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Modern Technology Legal & Ethical Issues

Legal and Ethical Issues Associated with Modern Technologies

Panda 323

on 23 June 2013

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Transcript of Modern Technology Legal & Ethical Issues

Legal and Ethical Issues
Associated with Modern Technologies
Implementation of modern technology requires review and revision of the organizations technology policies including intellectual property, copyright, fair use, and privacy policies. It is crucial for organizations to keep current with legal and ethical requirements. Organizations should have an acceptable use policy in place that meets the needs of all modern technology that is utilized.
Intellectual Property
Intellectual property (IP)
refers to creations of the
mind for which exclusive rights are recognized.
Bitter, G. G., & Legacy, J. M. (2008). Using
technology in the classroom (7th ed.). Boston, MA: Pearson Education.

DeVary, S. (2008). National distance education
trends and issues: Intellectual property. distance Learning, 5(1), 55. Retrieved from http://search.proquest.com.ezproxy.apollolibrary.com/docview/230732475/12DD801300C1B5F2A6E/1?accountid=35812

Hayes, S. (2008, March). Acceptable use 2.0. Voices
from the Middle, 15(3), 44. Retrieved from http://search.proquest.com.ezproxy.apollolibrary.com/docview/213930774/12DD80D4E1E42B4B926/1?accountid=35812
Fair use is legal doctrine that allows portions of copyrighted materials to be used without the permission of the owner. The use must be fair and reasonable, and not substantially impair the value of the materials (DeVary, 2008).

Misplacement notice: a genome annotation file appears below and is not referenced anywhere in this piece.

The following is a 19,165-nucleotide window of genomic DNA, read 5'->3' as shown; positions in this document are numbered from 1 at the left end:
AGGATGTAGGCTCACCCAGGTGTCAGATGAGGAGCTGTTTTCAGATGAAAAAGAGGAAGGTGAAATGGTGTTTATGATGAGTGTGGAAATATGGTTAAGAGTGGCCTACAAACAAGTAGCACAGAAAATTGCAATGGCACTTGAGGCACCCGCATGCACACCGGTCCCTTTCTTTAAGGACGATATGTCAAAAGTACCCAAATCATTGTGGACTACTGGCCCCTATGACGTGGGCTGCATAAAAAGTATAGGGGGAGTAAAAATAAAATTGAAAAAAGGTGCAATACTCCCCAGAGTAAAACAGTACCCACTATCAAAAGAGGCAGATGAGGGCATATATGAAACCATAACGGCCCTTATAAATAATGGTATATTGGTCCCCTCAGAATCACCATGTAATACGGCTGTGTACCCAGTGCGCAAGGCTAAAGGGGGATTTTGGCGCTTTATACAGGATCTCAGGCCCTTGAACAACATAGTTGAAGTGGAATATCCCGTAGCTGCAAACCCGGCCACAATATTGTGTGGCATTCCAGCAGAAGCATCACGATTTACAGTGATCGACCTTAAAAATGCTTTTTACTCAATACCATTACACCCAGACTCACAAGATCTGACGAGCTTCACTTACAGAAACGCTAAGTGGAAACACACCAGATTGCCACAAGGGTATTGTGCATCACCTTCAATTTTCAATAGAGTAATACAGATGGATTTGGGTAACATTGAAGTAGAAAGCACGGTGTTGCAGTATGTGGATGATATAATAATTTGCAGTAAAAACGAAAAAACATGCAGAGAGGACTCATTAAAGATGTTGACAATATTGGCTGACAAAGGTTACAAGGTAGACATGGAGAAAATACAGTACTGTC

Fair Use
Privacy Policy
Acceptable Use Policy (AUP)
Copyright gives the creator exclusive right to reproduce, distribute, perform, display, or license his or her own work.
Organizations that chose to implement new technology must address legal and ethical issues related to using the technology. An organization needs to consider issues such as intellectual property, copyright, fair use, and privacy policy. Organizations should also develop an acceptable use policy that meets the needs of using the technology.
A privacy policy is a statement or legal document that discloses how an organization gathers, uses, discloses, and manages data.
An acceptable use policy (AUP) is a set of rules applied to the organizations technology. The AUP restricts the way in which the network, website or system may be used.
Misunderstanding about who owns intellectual property rights to designs and written works can cause confusion and conflict between individuals and organizations. A clear and concise policy outlining the rights of material developed for use within the organization must be developed.
“The doctrine of fair use was established by the courts to exempt certain activites such as teaching and research from the legal requirements of the copyright law” (DeVary, 2008, p. 55). This doctrine was formally adopted in 1976. Fair use exempts certain activity from the legal obligation to obtain permission before copying, performing, or displaying the work (DeVary, 2008). An organizations fair use guidelines must be clear and strictly upheld to avoid confusion.
Copyright protection lasts the lifetime of the creator plus 70 years (Bitter & Legacy, 2008).
Organizations are obligated to establish security measures to protect the collection, storage, access, and distribution of information that is collected from people.
An organization must take steps to avoid adverse consequences of inappropriate usage of downloaded material (Bitter & Legacy, 2008).
Organizations utilizing modern technology should have a well written Acceptable Use Policy in place. An Acceptable Use Policy protects the organization, consumer, and creators of technology and resources. The following should be included in an organization’s Acceptable Use Policy.
1.Rights and responsibilities of the organization and consumer
2.Acceptable and inappropriate actions (Hayes, 2008)
3.Direction for adherence to federal, state, and local laws
4.Password rules and usage
5.Privacy and personal rights
6.User compliance agreement
7.Consequences for violating rules of the Acceptable Use Policy (Hayes, 2008)
In 1998, the Digital Millennium Copyright Act (DMCA) became law. The purpose of the DMCA is to update the copyright law for the digital age (Bitter & Legacy, 2008).
AET 531
December 17, 2012
Danene Mims
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